With the World Economic Forum warning of a deepening digital divide that will ultimately exacerbate global inequality, the role of intuitive digital financial services platforms in bridging this divide is becoming more important than ever before. Indeed, next-generation tools that provide essential financial services – savings accounts, global money transfers, loans, etc – to customers in an accessible way, are becoming a powerful force for change by driving financial inclusion in developing economies.
The global health crisis and national lockdowns have illustrated this point – and revealed that when informal cash out services became less accessible to communities, for instance, people were able to turn to intuitive digital financial services platforms, supported by physical distribution infrastructures, to send and receive money when they needed it most. And having interacted with these digital channels for the first time, many users discover that they can fulfil other financial aspirations and needs simply by following the user journey and providing ongoing feedback.
Today, it is these seamless and increasingly digitised user journeys, supported and driven by incremental, customer-led fintech innovation, that are disrupting the financial services ecosystem, effectively banking the unbanked…and elevating financial literacy where it is most needed.
Beyond Fintech: an empowering journey to financial freedom
Simply by looking at recent trends in remittance flows, one can grasp the growing role of digitized banking services in empowering marginalized communities and people with new financial tools. For instance, despite predictions by the World Bank that global remittance flows would dramatically decline in the wake of the pandemic, evidence in countries such as South Africa, Zimbabwe, Malawi and Zambia suggest that formal remittance flows across African borders have actually increased – and in fact, are proving to be more resilient than many other financial services. The GSMA also stated that ‘remittances are expected to retain or even exceed their current levels of importance with Foreign Direct Investment flows into LMICs expected to decline by as much as 35% over 2020.’
Yet remittances are only the beginning of a digitised and customer-led journey to financial inclusion and upliftment in many of these economies. Importantly, when fintech banking platforms are able to not only provide multiple channels – USSD, an app, WhatsApp, live chats, etc, whereby customers can transact, butalsothe ability to sign up without having to physically interact with a bank or branch, then the opportunity for self-empowerment and financial emancipation is further amplified.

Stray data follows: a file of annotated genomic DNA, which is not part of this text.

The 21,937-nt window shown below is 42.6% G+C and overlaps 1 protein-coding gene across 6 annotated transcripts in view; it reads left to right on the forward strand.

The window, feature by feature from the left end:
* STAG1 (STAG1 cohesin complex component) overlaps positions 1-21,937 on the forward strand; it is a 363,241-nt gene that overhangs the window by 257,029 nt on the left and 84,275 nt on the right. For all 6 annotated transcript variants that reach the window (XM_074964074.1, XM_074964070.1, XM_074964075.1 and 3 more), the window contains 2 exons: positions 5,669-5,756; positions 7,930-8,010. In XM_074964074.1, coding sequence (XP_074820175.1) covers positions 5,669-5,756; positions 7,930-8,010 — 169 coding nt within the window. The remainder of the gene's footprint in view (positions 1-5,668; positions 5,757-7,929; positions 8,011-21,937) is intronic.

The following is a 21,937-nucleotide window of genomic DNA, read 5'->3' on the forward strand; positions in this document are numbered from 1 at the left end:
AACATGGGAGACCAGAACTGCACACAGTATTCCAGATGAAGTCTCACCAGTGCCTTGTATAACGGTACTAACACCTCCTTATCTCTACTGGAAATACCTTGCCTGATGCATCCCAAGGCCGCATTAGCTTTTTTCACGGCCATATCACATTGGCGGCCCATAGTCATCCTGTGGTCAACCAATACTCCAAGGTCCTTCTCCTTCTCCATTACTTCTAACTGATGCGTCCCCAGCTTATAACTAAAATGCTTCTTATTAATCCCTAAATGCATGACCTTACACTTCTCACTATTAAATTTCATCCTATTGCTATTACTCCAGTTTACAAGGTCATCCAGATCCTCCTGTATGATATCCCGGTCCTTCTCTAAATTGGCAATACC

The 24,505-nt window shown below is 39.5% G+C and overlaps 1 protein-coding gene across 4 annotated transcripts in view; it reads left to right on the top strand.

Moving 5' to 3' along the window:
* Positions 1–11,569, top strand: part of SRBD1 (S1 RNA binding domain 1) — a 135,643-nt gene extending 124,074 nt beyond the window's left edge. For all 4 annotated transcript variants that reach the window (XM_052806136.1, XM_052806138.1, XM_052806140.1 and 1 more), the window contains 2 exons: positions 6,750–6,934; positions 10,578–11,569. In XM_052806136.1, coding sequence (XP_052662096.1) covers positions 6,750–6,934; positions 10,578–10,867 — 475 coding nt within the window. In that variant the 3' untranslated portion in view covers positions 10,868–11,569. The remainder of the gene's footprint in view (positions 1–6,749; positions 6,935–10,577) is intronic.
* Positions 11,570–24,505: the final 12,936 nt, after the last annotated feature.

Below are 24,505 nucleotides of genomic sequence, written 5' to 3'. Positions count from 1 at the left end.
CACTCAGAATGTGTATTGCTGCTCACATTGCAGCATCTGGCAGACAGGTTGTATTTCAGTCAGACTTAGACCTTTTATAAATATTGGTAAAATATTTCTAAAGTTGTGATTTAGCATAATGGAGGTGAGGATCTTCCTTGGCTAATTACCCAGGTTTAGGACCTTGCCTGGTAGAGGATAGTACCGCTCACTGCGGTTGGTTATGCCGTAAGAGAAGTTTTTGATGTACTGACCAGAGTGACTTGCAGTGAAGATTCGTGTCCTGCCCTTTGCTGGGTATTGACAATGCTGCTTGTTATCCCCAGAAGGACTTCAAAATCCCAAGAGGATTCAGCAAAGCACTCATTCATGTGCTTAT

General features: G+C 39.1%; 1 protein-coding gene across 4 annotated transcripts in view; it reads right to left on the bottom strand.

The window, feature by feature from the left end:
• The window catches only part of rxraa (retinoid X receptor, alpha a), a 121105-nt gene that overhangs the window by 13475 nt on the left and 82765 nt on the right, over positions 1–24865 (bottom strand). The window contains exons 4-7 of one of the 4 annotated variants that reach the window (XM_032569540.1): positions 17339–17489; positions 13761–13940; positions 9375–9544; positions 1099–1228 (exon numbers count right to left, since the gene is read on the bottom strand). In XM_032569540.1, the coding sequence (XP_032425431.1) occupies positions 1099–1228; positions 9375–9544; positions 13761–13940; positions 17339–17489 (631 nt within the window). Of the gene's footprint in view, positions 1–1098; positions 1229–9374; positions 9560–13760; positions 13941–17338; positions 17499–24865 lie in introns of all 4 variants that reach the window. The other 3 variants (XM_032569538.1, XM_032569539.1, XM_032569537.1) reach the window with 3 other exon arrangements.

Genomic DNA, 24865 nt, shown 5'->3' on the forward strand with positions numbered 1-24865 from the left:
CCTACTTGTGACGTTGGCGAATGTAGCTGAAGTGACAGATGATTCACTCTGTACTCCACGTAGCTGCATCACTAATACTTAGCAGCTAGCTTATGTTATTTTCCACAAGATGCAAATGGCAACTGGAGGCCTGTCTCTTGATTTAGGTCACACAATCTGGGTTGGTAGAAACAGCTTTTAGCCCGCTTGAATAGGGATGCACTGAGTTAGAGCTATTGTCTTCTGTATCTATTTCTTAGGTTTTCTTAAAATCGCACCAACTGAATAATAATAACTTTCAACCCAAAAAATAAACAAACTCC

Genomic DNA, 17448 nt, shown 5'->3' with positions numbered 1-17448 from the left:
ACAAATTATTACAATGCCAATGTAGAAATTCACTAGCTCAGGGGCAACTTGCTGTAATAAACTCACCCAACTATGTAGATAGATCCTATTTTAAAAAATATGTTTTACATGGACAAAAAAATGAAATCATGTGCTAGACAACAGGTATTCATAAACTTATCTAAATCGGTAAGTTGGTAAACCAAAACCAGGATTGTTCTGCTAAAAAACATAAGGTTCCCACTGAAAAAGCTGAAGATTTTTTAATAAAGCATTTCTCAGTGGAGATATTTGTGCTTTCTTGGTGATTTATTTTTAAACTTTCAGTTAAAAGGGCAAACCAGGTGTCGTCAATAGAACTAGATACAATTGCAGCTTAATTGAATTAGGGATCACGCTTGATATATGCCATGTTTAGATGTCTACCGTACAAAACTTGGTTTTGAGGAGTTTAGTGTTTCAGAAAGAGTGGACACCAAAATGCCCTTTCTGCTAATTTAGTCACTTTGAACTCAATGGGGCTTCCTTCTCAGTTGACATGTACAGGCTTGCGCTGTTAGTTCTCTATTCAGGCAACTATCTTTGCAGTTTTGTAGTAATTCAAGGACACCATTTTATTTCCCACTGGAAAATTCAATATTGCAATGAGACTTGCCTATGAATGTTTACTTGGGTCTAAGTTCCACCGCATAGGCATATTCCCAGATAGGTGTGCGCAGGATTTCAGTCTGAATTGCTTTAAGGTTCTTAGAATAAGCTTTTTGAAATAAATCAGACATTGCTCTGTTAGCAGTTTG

AtMukuru(Mukuru.com), we listened to customer feedback and provided this opportunity in the form of self-sign up channels. This was met with a phenomenal surge in interactions with Mukuru’s next generation financial services platform: in South Africa, up to 30% of users are engaging with the platform by signing up to the service via self help channels, up from 0% this time last year. Added to this, over 86% of money transfers generated on the Mukuru platform are self-service initiated transactions. The Mukuru app, which has recently been relaunched with new features and capabilities, demonstrates the way in which digitised user journeys are a powerful and equalising force within global financial services.
Meeting customers where they are
As we have seen across our own digital banking channels, grassroots financial services innovation is about meeting customers where they are – and providing intuitive ways to transact, save and send on various channels, and with any device. When users engage with an app or tool that provides a highly visual, multi-stranded presentation of financial information, they are immediately empowered by the decision-making capabilities that this type of engaging interface engenders.
Over the long term, this is essentially about going beyond fintech and providing an ecosystem which empowers users on a gradual but progressive journey to financial inclusion. For instance, as customers embrace elements such as self sign-up and digital onboarding, they begin to build up a comprehensive and detailed financial transaction profile. Over time, diaspora remittances and this increasingly robust digital footprint can be harnessed as a strong indicator of creditworthiness – and in many instances, these profiles could be leveraged to gain access to credit for capital accretion (vs consumption).
The security aspect of emerging digital banking platforms is also becoming more of a focal point as financial crime and cyber theft spikes worldwide. Mobile money electronically records all transactions, which radically improves the security of payments as well as their transparency (the consequences of which are far-reaching for every economy). Providing this layer of safety, transparency, and accountability to users for everyday transactions is paramount to both financial upliftment in the short term, as well as the longer-term goal of greater financial inclusion.
Andy Jury is the CEO of Mukuru